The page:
The lymphatic system is responsible for the production, transport and filtration of lymph fluid throughout the body. In addition to its important circulatory functions, the lymphatic system also has important immunological functions.

lymphatic system

The network of lymph vessels is divided into:

  • Capillaries
  • Pre-collectors
  • Collectors
  • Trunks

The lymph capillaries form the beginning of the lymphatic system. Here, large molecules (proteins) and interstitial fluid are absorbed and flow towards the pre-collectors, which channel the lymph fluid into the larger collectors.

The collectors have valves similar to veins which determine the direction of flow. The lymph collector segment bordered by a distal and proximal valve is known as a lymphangion. Here, the lymph flow is supported by intrinsic contractions of the lymphangion which is regulated by the sympathetic nervous system and lymph volume.

  • Breathing (diaphragm)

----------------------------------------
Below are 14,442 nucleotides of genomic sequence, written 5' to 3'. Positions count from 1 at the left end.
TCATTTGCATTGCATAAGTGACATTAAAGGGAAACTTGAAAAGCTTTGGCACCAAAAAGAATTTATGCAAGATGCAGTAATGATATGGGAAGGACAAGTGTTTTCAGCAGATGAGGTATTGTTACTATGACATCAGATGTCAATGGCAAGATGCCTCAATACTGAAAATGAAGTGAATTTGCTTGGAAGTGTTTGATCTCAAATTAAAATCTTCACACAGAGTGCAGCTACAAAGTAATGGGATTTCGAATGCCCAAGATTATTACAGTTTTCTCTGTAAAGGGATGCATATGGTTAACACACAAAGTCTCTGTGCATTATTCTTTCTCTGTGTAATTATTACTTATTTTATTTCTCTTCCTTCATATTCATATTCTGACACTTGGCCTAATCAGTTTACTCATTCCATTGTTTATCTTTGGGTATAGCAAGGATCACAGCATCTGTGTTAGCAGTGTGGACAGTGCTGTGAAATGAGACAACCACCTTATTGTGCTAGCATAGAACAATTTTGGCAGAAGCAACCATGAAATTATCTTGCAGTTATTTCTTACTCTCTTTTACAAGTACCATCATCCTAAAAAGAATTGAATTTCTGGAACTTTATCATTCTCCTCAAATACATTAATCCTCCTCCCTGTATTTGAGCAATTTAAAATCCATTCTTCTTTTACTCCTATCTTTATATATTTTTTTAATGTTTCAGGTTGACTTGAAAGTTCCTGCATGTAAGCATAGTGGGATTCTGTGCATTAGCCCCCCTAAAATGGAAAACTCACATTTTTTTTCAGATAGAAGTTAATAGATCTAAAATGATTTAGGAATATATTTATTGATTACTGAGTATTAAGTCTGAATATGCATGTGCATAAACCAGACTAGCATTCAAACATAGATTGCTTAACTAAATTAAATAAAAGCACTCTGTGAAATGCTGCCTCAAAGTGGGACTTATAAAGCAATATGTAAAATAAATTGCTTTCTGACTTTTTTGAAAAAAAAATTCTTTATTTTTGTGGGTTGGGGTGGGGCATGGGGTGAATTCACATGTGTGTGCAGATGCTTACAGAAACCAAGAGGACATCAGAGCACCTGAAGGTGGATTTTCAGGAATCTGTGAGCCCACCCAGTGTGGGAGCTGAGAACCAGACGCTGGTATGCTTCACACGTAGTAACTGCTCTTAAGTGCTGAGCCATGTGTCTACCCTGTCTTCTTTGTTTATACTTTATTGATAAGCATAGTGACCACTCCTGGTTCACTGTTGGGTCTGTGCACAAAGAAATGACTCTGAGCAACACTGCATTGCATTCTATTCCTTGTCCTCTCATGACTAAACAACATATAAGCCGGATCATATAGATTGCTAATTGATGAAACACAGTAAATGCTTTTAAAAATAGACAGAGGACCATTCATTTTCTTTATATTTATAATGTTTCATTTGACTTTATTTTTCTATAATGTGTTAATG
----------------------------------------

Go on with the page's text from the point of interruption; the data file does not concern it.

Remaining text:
• Muscle contractions
  • Vasomotion (pulsation of arteries)
  • External compression

    • Manual lymphatic drainage
    • Short stretch bandages
    • Gradient compression garments

On its way into the circulatory system, lymph passes through lymph nodes, which are stationed throughout the body. While the axilla and inguinal areas are the most well known for lymph nodes, the head and neck also contain a large quantity, as do the intestines, which contain Peyer’s patches.

The main functions of the lymph nodes: 

  • Filter bacteria, toxins and dead cells
  • Produce lymphocytes for fighting infection
  • Concentrate and filter lymph fluid
  • Regulate protein concentration in lymph

Finally, the lymphatic fluid is returned to the circulatory system through the major lymphatic trunks, such as the thoracic duct. Approximately two liters of lymph fluid flow are collected and returned back into blood circulation every day.

Three main functions of the lymphatic system:

  • Fight infection: the lymphatic system transports a watery, clear fluid full of lymphocytes. Lymphocytes are infection-fighting cells. The colorless fluid is known as lymph. Lymph fluid can also appear clearish yellow to white in appearance, depending on how concentrated it is.
  • Lipid (fat) absorption: the lymphatic system absorbs lipids from the intestine and transports them to the blood.
  • Drain excess fluid: as the blood circulates through the body’s tissues, it leaves behind waste products such as proteins and fluids. Excess fluid is drained through capillaries and into the lymphatic system where it is filtered and returned to the blood.
lymph capillaries diagram